ISLAND STYLING


Follow the trade winds into the heart of the Indian ocean and you might discover a mythical micro-continent known to early explorers as the land of Lemuria. Jacques Marais sailed west and found the Seychelles.

Saturday, October 13th ...

Another bleary-eyed 06h00 wake-up call. Lugging cases of photographic equipment and baggage to the airport. Taxi dodging in the traffic. And then into a slow-moving queue to fidget as surly men in uniform scrutinise your passport. I hate flying.

Boarding Air Seychelles flight MH060 after three hours of airport limbo. Smiling stewardesses and friendly faces. Spicy Creole food bursting with island flair. Lara Croft in all her glory on the in-flight entertainment channel. Occasional glimpse of Indian ocean islands languishing far below. Come to think of it, flying isn't so bad after all.

Sunday, October 14th ...

In the process of getting my sea legs aboard the luxurious Walkabout Voyage 500 catamaran, one of a fleet of sleek charter vessels. Crew Blackie and Madeleine brief me as we cruise along the Mahé coastline in a twelve knot breeze, revelling in the luxury of a live-aboard cruise. Trying not to look nautically challenged, but mistakenly identify a flying fish as a small, silvery seabird (a temporary setback on the cool scale). At the Baie Ternay Marine National Park we drop anchor and I slip into the big blue to drift with inquisitive batfish and spotted eagle rays.

Back in the sun, I swop my snorkel for the on-board sea kayak, blading along the island shore past secluded beaches and granite sentinels. Beyond a sandy strip I discover a Temple of Doom stream meandering inland between towering rocks and rustling Latanier palms. Here giant spiders rule in a wide, webbed world where the emerald shadows ring with the shrieks of flying foxes. Unable to penetrate deep into this arachnid kingdom, I retrace my route and splash through playful waves to where the yacht and a gourmet meal await. We moor off Beau Vallon to celebrate the cocktail hour, sipping Margaritas while a shooting star arcs across the velour sky.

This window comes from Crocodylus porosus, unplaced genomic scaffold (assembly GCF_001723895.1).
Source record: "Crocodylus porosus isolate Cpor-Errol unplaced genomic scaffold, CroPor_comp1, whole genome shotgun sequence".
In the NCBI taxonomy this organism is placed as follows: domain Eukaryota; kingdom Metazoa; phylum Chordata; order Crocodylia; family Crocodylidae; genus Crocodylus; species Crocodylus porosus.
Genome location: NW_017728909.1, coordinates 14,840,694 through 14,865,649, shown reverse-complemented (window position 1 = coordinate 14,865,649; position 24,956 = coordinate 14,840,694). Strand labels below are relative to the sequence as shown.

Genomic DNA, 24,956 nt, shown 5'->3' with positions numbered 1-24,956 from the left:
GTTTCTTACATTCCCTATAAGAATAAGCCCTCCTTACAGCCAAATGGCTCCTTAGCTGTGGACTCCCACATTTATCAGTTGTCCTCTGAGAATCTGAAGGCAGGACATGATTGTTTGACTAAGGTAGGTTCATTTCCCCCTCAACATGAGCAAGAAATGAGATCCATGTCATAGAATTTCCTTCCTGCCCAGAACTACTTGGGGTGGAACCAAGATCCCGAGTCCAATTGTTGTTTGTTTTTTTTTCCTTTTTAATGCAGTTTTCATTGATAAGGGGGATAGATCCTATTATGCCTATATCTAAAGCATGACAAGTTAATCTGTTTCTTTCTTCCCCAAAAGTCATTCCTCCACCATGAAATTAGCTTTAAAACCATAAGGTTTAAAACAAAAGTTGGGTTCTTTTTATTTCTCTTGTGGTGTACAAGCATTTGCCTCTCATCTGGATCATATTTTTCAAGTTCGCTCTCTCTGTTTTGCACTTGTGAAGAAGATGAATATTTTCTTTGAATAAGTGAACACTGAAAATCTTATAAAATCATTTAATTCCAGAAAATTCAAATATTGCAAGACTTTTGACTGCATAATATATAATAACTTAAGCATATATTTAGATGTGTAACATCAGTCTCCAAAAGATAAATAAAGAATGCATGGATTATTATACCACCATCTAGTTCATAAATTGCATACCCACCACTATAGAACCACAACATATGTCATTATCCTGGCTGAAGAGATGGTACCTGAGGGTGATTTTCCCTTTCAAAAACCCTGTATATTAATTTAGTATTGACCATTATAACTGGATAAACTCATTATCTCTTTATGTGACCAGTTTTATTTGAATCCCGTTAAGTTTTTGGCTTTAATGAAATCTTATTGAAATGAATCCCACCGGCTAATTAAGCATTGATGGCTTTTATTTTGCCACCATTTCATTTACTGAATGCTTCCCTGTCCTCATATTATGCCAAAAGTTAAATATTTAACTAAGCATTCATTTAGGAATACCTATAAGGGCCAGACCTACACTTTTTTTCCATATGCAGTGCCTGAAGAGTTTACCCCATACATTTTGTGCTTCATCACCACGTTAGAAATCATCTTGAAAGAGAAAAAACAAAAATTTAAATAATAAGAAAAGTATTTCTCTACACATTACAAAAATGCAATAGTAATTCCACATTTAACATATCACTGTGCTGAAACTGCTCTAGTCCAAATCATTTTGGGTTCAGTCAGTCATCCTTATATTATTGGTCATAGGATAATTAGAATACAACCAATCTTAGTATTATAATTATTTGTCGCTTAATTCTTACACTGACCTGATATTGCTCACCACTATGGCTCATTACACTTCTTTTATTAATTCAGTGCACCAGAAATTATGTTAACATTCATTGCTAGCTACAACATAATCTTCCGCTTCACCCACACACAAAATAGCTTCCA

Monday, October 15th ...

A slow float from Mahé to La Digue, the third largest of the granitic islands. Plain sailing for most of the way, except when a big eye tuna hooks into the trawling rig with a vengeance, nearly wrenching my shoulders from their sockets. La Digue itself is a world apart where wooden ox carts creak through lazy avenues shaded by ancient casuarina trees. Tourists on bright bicycles cruise unhurriedly between beaches and luxury resorts and art galleries while I share a Sprite with a Rastafarian in the shade of a swaying palm. We sail on, hugging the granite curves of La Digue en route to Felicité, a privately owned island where we ride the tides while the sun slowly slips towards the waterline.

Tuesday, October 16th ...

After a languorous breakfast, we set course for the undulating hills of Praslin. Also known as the Green Island, it is home to the primeval coco de mer palm (lodoicea maldivica), a striking tree dating back to the days when primordial forests held sway on the plains of Gondwanaland. The Vallée de Mai is one of only two global habitats where these dinosaur palms occur in their natural state, and to walk here is to step onto the set of Jurassic Park. A network of trails wind through this World Heritage site and I soon lose myself in a world where tenrecs scuttle and green geckos stand guard on caitkin flowers.